• give the Certification Officer investigatory powers into trade unions without specific reason
• require union members to “contract in” to their union’s Political Fund every 5 years significantly reducing the ability of unions to engage in political activity.

Conference believes that:
• it is almost without precedent that a government should seek to force through legislation that will undermine funding of the main opposition party.
• this is a partisan and brazenly political attack. David Cameron is targeting union and Labour funding which is fair, clean and democratic, while doing nothing about spending limits nor addressing the fact that Tories are financed by a small pool of mega-rich donors.
• workers’ right, including the right to strike, are essential to the labour movement’s ability to stand up for workers’ interests, and democracy.
• the good work undertaken by the Work and Prosperity Commission in their review of working life before the election offers a useful framework for the Labour Party to develop a policy which strengthens the employment rights of workers in the UK.
• the UK has some of the lowest employment rights protections in the OECD and regrets that our legislation does not comply with ILO core conventions.
• stronger employment and trade union rights increase productivity, reduce inequality and help create a more balanced economy and urges the Labour Party to commit to ensuring they are at the heart of a progressive Labour economic policy.

Conference calls on:
• all sections of the Labour Party to actively oppose the passage of the Bill, together with any associated secondary legislation, through Parliament.
• the Labour Party to use this opportunity to campaign for the introduction of secure workplace balloting to be used in all industrial action/strike ballots and for statutory ballots relating to internal trade union democracy.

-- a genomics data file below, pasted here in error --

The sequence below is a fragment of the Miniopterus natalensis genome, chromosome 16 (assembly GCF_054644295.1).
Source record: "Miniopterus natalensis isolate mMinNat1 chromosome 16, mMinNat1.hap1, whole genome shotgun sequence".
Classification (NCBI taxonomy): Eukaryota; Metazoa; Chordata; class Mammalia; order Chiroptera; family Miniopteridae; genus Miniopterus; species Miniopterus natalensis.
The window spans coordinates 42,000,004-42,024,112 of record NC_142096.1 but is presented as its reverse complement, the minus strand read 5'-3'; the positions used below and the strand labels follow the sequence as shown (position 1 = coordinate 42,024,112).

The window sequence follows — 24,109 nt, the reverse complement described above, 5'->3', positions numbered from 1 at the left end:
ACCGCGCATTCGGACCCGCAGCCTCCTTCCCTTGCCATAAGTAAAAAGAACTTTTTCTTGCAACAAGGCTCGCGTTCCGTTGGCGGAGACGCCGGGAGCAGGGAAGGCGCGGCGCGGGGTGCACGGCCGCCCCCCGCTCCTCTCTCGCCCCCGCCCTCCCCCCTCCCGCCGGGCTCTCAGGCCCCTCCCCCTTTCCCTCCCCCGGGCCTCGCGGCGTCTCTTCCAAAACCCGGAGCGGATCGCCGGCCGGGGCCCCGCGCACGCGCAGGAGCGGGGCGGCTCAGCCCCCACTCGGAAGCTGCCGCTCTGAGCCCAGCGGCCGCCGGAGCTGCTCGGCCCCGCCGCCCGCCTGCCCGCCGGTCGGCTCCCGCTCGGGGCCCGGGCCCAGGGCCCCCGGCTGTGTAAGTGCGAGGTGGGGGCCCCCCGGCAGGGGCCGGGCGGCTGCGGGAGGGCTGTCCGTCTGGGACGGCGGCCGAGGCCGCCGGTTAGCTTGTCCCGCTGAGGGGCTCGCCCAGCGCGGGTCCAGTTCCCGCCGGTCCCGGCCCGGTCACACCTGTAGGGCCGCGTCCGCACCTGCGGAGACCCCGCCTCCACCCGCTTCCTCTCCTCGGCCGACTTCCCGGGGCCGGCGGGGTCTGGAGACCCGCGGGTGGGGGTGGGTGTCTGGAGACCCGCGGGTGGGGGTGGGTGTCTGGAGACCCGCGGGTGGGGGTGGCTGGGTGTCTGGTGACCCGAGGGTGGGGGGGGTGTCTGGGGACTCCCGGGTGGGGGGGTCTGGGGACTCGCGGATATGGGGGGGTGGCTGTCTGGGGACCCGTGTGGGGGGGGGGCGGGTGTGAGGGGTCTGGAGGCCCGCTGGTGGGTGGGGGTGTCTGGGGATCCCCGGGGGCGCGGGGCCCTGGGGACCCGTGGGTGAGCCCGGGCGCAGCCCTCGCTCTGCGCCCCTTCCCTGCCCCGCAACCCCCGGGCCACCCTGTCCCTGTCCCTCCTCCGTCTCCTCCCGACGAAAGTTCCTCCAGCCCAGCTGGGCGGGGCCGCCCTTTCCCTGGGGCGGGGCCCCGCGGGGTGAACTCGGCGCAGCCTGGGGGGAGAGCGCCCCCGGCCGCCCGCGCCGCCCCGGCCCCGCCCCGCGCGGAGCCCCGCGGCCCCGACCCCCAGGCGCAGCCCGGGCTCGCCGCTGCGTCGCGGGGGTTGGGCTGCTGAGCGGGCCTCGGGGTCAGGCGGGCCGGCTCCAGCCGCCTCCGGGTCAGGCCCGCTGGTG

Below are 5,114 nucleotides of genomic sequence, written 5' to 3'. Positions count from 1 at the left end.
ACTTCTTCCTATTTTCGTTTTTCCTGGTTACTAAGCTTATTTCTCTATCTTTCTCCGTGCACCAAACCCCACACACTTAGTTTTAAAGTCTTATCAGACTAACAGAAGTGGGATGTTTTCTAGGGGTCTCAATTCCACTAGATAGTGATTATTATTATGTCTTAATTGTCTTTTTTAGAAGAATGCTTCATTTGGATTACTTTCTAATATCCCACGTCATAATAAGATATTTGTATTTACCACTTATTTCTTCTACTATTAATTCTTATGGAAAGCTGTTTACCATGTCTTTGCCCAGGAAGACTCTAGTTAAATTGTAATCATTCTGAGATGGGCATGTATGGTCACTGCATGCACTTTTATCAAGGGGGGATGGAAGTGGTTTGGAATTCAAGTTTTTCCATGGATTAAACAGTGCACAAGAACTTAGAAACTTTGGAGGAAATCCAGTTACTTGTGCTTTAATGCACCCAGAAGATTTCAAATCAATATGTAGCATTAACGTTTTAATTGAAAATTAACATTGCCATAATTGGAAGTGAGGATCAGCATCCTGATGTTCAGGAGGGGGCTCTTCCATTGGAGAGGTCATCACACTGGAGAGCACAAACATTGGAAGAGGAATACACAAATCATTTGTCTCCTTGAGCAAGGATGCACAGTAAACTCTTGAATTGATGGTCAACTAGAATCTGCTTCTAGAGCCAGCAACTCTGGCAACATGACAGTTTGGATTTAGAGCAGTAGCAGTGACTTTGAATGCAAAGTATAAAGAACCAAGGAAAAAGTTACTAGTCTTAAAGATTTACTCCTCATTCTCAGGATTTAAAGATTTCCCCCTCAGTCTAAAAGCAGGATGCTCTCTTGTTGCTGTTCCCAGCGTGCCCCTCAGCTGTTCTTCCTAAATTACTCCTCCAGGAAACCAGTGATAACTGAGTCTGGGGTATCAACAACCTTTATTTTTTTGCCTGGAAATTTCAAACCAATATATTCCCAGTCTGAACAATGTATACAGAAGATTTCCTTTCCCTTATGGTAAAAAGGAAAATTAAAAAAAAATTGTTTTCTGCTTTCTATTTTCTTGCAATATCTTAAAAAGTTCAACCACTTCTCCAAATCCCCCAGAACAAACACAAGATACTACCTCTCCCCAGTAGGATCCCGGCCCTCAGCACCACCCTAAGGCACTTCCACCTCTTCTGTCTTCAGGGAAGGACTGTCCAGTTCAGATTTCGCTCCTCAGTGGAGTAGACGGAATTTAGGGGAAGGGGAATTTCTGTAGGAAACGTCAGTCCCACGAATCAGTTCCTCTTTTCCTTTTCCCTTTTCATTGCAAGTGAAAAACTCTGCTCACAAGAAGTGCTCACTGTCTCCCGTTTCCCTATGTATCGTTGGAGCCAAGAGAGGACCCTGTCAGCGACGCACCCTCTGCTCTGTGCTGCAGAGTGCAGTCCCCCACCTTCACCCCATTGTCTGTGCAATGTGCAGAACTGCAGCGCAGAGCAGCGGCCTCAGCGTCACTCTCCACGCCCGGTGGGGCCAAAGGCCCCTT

• Labour to commit to repeal the Bill and all associated legislation/regulation when Labour returns to Government and to introduce a comprehensive package of employment rights compliant with ILO core conventions and European human rights obligations, along with the levelling up of workers’ rights across the EU; legislate for strong rights to unionise, win recognition and collective bargaining, strike, picket and take solidarity action.
The Party should unambiguously promote trade union membership and workers’ rights and to highlight the positive role played by trade unions in the UK in 2015.

Open letter: Stop the anti Trade Union Bill

To sign your name to this open letter please email ourrighttostrike[at]gmail.com

The full extent of the attack on our rights by the Tory anti Trade Union Bill is becoming clear. Not just introducing hypocritically high strike ballot thresholds (which most politicians wouldn’t pass in elections) whilst refusing to consider workplace or online balloting, the bill seeks to criminalise effective picketing, remove our political funds and even stop unions using social media. We cannot stand for these unjust laws.
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Protest on Monday 14 September outside parliament

DON’T LET THE TORIES BURY WORKERS’ RIGHTS!

The Tory government continues with its plan to shut down workers’ rights through its new laws.

The second reading of the Trade Union Bill has now been confirmed for Monday 14th September, between 2.30-4.30.

Protest outside parliament from 6pm to make our voices heard! We will be “burying” the coffin of workers’ rights – as the Tories plan to do.

Ian Hodson, General Secretary of the Bakers, Food and Allied Workers’ Union (BFAWU), will be speaking

We will also be holding a stunt earlier in the day. Meet at 11am at Parliament. Message us for details (ourrighttostrike[a]gmail.com)

Speakers so far:

Ian Hodson – Bakers’ Union
Mel Hepworth – former striking miner and founder of the ’30th anniversary of the miners strike’ page
Rob Lugg – Ritzy Living Wage campaign and Bectu activist
Amanda Bentham – East London Teachers’ Association (NUT) member and LANAC activist
Camden Unison Parking Workers striker (TBC)
Becky Crocker – RMT Central Line West branch and RMT Women’s advisory council
Barnet unison striker (TBC)
Tres Cosas University of London IWGB speaker